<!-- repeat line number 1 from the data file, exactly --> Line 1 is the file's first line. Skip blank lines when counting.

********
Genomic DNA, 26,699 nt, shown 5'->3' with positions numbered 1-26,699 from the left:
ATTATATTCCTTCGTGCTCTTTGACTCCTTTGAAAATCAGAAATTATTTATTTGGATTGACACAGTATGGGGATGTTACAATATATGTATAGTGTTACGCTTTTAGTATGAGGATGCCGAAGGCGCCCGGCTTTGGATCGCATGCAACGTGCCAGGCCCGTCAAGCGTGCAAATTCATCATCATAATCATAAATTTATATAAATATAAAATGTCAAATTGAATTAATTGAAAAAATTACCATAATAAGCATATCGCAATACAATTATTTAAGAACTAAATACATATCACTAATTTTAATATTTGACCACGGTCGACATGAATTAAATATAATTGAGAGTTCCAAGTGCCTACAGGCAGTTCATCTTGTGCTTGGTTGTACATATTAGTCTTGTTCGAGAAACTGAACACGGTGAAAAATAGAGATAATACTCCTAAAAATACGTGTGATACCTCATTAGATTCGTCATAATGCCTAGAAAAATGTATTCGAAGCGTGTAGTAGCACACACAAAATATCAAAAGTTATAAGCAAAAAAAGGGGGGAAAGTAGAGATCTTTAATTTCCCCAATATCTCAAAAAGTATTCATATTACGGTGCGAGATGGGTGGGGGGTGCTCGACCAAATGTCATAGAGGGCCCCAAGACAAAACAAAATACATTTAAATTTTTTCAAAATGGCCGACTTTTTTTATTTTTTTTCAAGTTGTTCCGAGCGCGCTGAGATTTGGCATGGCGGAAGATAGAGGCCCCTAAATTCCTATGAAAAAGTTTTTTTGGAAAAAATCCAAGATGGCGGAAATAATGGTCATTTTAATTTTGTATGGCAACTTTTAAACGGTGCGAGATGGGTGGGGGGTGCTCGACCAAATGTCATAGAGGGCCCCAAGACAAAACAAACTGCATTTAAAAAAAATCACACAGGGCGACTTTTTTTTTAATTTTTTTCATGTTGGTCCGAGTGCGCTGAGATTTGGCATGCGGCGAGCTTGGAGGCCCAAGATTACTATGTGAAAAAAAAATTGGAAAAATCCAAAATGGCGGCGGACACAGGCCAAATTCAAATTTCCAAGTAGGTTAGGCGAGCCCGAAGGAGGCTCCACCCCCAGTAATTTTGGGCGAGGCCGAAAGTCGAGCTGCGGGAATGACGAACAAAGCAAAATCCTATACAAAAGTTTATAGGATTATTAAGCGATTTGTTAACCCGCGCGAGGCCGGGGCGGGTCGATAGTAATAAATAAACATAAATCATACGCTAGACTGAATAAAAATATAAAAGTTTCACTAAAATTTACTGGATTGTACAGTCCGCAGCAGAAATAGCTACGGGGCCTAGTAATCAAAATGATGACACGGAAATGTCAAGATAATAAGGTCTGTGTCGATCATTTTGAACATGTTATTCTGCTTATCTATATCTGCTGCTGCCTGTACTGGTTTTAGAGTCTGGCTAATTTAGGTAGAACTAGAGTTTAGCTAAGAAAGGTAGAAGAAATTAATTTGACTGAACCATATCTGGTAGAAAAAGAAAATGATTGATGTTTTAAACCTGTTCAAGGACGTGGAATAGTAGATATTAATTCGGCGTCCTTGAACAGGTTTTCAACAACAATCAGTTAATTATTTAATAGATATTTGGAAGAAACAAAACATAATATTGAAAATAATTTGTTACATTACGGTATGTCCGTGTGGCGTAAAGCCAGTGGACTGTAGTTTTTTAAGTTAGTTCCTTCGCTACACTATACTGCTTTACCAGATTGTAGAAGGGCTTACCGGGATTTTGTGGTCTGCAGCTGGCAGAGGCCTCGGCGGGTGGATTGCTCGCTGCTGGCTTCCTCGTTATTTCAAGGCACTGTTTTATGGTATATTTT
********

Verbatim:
Genomic DNA, 26,699 nt, shown 5'->3' with positions numbered 1-26,699 from the left: